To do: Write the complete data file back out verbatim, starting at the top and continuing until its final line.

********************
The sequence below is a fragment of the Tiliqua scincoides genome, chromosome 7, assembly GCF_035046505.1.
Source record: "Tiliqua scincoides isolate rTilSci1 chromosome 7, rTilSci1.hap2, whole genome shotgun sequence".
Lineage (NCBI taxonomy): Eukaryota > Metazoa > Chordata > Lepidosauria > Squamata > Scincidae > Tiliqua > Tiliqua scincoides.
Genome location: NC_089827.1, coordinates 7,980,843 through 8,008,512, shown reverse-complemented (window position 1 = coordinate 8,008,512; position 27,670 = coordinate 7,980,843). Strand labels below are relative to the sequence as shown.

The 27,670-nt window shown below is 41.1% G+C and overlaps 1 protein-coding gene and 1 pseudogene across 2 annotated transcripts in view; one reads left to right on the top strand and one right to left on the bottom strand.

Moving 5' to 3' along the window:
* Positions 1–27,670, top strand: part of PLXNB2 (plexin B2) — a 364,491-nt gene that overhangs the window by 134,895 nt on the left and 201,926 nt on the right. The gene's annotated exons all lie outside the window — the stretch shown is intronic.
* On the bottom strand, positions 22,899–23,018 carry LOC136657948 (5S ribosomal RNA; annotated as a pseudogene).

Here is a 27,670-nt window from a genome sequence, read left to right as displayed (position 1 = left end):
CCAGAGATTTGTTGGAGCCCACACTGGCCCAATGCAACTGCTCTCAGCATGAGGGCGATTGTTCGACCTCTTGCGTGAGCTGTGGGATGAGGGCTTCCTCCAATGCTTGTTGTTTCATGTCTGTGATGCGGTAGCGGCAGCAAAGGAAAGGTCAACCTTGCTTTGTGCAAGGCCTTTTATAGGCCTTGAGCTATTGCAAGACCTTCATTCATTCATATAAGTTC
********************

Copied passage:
The sequence below is a fragment of the Tiliqua scincoides genome, chromosome 7, assembly GCF_035046505.1.
Source record: "Tiliqua scincoides isolate rTilSci1 chromosome 7, rTilSci1.hap2, whole genome shotgun sequence".
Lineage (NCBI taxonomy): Eukaryota > Metazoa > Chordata > Lepidosauria > Squamata > Scincidae > Tiliqua > Tiliqua scincoides.
Genome location: NC_089827.1, coordinates 7,980,843 through 8,008,512, shown reverse-complemented (window position 1 = coordinate 8,008,512; position 27,670 = coordinate 7,980,843). Strand labels below are relative to the sequence as shown.

The 27,670-nt window shown below is 41.1% G+C and overlaps 1 protein-coding gene and 1 pseudogene across 2 annotated transcripts in view; one reads left to right on the top strand and one right to left on the bottom strand.

Moving 5' to 3' along the window:
* Positions 1–27,670, top strand: part of PLXNB2 (plexin B2) — a 364,491-nt gene that overhangs the window by 134,895 nt on the left and 201,926 nt on the right. The gene's annotated exons all lie outside the window — the stretch shown is intronic.
* On the bottom strand, positions 22,899–23,018 carry LOC136657948 (5S ribosomal RNA; annotated as a pseudogene).

Here is a 27,670-nt window from a genome sequence, read left to right as displayed (position 1 = left end):
CCAGAGATTTGTTGGAGCCCACACTGGCCCAATGCAACTGCTCTCAGCATGAGGGCGATTGTTCGACCTCTTGCGTGAGCTGTGGGATGAGGGCTTCCTCCAATGCTTGTTGTTTCATGTCTGTGATGCGGTAGCGGCAGCAAAGGAAAGGTCAACCTTGCTTTGTGCAAGGCCTTTTATAGGCCTTGAGCTATTGCAAGACCTTCATTCATTCATATAAGTTC